Garam masala popcorn

I’ve never been much into popcorn, which is to say I haven’t been into the heavily (fake) buttered popcorn that comes out of the microwave or in monster-size portions at the movie theater. Whenever I have tried it, the filmy layer that forms on my tongue serves as a reminder of why I can’t stand the snack. But B has always been a fan, and it’s nearly a habit for him to snack on it while watching movies. Some time back, he became interested in making his own popcorn, and these days he’s practically a pro.

It is worlds above the fake stuff and very easy to make. In fact, my 15-year-old brother taught us how to do it. Corn kernels are cheap and readily available. We like the multi-colored ones seen above, which pop into different gradients of yellow and white. I found them at our co-op and World Market.

Start with a small amount of vegetable oil, pop the corn, and then season how you like. Melted butter and salt give you the classic, familiar popcorn. But anything can go on it: Italian seasoning, Cajun spices, sugar, black pepper, and the list goes on and on.

While B is traveling, I have been missing one particular popcorn recipe he likes to make (and which he was making when I snapped the photo on the right.) It has three flavors: salt, sugar and garam masala. Together, the trio play with the taste buds in your mouth and take turns stimulating different parts of your palate. If you’re into the whole sweet-meets-spice flavors of cuisines such as Thai food, you’ll dig this too. Of course, the outcome varies greatly on whose garam masala you are using.

Garam masala loosely means “hot spice mix,” and it is a blend of a handful of spices commonly seen in a South Asian kitchen. In the subcontinent, each household may have its own definition of garam masala. It usually includes some ratio of cumin, cloves, cinnamon, nutmeg, star anise, coriander seeds and cardamom. Black cumin – common in Hyderabadi cooking – black and brown cardamom, peppercorns, red chili powder and malabar leaves may also play a part.

Strangely, my mom noticed some years back that garam masala has a very similar flavor to allspice powder, whose name she assumed meant it was a Western variant of the flavoring she has used to flavor and finish curries all her life. In fact, allspice powder has a singular source, the Jamaica pepper berries found in Central and South America. It gets its name from the British, who noticed its flavors appeared to resemble a combination of “all spices,” namely cinnamon, nutmeg and cloves.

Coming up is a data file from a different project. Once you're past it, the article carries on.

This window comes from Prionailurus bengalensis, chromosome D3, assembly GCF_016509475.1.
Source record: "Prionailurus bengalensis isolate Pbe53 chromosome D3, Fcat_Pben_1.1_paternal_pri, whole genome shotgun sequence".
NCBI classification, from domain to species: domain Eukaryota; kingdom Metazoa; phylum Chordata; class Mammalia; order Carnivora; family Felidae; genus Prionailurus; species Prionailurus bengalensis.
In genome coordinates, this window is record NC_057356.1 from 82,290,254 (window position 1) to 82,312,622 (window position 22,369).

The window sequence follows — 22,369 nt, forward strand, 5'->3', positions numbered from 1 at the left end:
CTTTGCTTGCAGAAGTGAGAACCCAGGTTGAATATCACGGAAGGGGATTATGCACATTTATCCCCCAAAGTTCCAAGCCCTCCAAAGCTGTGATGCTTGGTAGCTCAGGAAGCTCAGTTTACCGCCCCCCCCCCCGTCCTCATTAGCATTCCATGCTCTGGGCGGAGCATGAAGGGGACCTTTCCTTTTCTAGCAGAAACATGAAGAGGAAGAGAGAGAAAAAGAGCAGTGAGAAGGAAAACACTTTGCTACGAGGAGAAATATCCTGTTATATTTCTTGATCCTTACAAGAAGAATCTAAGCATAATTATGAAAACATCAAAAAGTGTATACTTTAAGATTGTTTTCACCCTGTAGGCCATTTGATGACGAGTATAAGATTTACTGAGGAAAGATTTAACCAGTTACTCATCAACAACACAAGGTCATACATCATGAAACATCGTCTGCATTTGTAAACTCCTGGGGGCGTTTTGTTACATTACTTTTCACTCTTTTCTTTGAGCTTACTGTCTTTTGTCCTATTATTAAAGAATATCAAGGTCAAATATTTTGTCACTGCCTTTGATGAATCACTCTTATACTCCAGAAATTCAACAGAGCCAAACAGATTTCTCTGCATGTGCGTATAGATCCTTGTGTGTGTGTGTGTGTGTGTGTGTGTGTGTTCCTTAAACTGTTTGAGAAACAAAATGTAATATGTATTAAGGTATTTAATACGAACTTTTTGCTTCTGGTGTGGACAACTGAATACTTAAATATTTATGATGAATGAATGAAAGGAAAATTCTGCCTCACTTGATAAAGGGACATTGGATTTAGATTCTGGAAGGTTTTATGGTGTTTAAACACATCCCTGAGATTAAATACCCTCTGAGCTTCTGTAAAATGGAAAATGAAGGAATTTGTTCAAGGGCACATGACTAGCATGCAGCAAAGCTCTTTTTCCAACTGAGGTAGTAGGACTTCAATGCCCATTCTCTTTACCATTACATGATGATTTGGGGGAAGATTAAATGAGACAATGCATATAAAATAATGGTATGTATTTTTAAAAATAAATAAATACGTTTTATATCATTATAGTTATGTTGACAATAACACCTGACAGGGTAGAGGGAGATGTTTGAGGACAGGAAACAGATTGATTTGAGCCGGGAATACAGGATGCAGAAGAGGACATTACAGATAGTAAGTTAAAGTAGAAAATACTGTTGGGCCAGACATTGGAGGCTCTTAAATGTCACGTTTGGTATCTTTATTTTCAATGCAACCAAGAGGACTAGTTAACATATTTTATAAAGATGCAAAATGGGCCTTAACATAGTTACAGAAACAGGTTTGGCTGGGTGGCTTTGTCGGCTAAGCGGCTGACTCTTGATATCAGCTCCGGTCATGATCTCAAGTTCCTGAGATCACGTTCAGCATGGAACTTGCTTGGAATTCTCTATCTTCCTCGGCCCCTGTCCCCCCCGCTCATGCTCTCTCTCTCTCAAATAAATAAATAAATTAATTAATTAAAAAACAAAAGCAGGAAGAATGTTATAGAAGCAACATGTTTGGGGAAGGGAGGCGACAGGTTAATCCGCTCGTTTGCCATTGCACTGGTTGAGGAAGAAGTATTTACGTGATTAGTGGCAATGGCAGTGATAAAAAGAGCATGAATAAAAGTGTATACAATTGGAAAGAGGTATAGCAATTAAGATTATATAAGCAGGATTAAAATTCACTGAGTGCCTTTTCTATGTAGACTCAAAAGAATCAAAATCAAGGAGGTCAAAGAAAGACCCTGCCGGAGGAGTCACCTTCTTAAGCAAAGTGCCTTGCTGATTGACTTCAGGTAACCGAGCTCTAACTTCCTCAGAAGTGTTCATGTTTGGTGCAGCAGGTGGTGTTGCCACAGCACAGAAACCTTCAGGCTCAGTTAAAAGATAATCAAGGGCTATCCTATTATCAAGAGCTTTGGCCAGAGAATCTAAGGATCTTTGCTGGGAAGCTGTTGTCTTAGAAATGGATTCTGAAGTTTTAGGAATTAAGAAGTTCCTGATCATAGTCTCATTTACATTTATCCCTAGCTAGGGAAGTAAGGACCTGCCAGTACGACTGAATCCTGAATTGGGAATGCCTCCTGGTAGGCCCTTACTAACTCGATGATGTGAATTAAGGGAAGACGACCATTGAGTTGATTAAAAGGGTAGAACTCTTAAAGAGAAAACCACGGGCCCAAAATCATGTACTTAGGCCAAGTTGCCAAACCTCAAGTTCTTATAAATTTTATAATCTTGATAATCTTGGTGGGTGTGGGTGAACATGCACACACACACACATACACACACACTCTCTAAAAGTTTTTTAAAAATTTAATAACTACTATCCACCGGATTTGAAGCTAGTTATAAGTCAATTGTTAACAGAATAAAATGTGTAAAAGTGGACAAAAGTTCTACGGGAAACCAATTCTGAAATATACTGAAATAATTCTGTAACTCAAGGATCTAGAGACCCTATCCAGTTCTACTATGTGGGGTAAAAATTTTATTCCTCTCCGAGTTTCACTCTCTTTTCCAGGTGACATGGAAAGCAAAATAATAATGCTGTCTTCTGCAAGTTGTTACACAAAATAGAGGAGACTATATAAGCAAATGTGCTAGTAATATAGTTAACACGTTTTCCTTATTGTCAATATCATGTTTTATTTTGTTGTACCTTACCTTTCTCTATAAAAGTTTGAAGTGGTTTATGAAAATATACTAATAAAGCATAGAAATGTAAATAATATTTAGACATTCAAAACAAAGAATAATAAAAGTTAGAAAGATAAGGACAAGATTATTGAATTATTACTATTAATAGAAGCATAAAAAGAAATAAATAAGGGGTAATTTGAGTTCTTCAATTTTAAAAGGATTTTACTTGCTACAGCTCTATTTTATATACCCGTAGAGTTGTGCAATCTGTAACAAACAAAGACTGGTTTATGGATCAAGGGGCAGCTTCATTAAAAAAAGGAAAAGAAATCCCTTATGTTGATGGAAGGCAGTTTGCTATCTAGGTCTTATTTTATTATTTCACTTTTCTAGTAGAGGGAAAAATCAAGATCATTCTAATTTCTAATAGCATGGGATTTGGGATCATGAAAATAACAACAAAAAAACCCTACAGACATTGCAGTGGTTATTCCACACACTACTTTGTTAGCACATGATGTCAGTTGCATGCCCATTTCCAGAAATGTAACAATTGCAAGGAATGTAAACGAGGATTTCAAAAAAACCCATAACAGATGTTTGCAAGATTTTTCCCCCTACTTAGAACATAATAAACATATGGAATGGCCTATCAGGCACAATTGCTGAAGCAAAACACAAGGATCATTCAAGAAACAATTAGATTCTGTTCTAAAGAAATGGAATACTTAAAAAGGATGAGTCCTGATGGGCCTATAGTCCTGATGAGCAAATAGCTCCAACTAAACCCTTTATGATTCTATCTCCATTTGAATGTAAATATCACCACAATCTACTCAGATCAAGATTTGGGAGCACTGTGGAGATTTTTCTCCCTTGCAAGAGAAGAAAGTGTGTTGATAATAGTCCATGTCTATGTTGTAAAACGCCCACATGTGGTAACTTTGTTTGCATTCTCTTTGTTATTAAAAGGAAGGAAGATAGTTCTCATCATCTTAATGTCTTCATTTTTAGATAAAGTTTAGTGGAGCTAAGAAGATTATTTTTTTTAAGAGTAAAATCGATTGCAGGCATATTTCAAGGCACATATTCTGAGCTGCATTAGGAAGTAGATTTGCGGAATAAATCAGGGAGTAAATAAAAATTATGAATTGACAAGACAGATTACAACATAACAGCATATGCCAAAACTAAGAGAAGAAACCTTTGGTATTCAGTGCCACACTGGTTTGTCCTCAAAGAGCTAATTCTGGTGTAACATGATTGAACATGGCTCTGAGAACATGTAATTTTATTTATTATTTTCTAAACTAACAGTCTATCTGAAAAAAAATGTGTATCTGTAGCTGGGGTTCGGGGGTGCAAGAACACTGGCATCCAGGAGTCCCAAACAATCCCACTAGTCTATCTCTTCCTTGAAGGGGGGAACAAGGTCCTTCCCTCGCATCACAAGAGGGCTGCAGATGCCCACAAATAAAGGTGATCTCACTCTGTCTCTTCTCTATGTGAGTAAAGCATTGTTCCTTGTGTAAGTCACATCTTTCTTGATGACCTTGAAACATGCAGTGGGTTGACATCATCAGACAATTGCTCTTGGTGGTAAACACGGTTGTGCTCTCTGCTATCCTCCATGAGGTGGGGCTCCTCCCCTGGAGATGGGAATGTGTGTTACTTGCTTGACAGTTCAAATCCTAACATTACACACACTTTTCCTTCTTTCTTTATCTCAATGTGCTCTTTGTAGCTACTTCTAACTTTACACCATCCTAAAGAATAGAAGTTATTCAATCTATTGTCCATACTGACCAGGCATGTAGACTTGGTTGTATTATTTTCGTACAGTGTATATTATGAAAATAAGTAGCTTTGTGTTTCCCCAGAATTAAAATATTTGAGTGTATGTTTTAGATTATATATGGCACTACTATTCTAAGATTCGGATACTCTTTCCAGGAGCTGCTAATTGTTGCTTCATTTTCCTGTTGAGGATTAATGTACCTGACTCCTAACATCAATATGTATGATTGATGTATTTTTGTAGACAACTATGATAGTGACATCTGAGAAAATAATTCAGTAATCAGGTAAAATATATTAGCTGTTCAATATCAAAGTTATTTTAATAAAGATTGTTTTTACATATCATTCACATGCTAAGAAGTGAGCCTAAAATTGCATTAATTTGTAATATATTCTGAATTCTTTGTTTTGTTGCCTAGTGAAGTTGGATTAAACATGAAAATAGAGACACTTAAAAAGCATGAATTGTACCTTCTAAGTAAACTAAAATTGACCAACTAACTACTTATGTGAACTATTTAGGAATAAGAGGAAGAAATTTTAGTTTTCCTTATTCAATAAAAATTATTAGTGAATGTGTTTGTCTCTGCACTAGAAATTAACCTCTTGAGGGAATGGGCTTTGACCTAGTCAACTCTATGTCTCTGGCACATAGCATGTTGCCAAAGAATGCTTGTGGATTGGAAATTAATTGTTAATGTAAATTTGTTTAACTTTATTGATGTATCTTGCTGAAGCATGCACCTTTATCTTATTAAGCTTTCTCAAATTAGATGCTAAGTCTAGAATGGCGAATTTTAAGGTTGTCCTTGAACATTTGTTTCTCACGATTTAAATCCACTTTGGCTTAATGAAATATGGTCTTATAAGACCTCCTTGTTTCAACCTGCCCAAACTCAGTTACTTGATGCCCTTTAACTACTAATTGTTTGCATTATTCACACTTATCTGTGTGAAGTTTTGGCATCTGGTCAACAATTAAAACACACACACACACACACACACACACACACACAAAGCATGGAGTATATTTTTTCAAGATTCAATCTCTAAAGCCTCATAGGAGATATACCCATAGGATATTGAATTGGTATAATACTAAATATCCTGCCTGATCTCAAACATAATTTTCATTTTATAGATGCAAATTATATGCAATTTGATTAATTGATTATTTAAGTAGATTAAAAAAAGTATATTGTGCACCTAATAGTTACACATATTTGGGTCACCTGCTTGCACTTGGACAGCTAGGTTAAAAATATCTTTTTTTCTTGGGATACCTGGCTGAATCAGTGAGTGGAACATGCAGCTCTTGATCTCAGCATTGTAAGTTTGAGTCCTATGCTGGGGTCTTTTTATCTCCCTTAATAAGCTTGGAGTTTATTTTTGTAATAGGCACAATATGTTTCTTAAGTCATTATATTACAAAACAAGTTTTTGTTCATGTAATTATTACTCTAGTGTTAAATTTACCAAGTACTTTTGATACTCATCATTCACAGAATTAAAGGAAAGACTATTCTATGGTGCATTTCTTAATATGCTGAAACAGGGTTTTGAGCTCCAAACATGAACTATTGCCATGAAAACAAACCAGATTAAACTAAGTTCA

Those are the dominant flavors in the packaged garam masala I used. When I tried to make this popcorn while visiting my parents, my mom’s garam masala was a tad too spicy as a dressing. My guess is that most store-bought varieties aren’t as hot, but you can always adjust the recipe by using less.

Feel free to try the allspice powder instead, too. It may be appropriate to do so, since popcorn has its origins in the same part of the world as allspice. The kernels are one of the earliest known forms of maize, which was discovered by Native Americans, and they trace back to at least 5,600 years ago in modern New Mexico. Now the popular American snack is especially prominent in the Midwest, where I first discovered the joys of mixing sweet and salted popcorn.

The recipe is simple: Heat 2 tb. of canola oil on medium heat in a large pot that has a lid. Avoid burning the oil by keeping the heat low. Throw in two kernels of popcorn and, when they pop, pour in 1/4 cup of popping corn kernels. Cover, give the pot a shake to coat the kernels with oil. When the popping begins to slow down, listen for a 5-second gap between pops. Turn the heat off, pour the popcorn in a bowl and season.

Salt and melted butter would give you the standard taste, but for this variation, sprinkle on 1/2 tsp. salt, 1 tsp. sugar and 1/2 to 1 tsp. garam masala. Toss and serve. Yields about 4 cups of popped corn, enough to share with a friend or feed one popcorn lover like B!

4 thoughts on “Garam masala popcorn

  1. Who is this mysterious B you keep referring to?

    While the popcorn is on the stove, I would recommend removing it after every 3-5 seconds and give it a good shake. This allows the kernals to fall to the bottom and allows for a more even distribution of heat.

    I loved the post and the added context (brought to you by Wikipedia?).

  2. I can attest that this popcorn recipe is awesome. You brought it over when my parents were visiting and Baba loved it and he is by far the most picky eater I have ever known.

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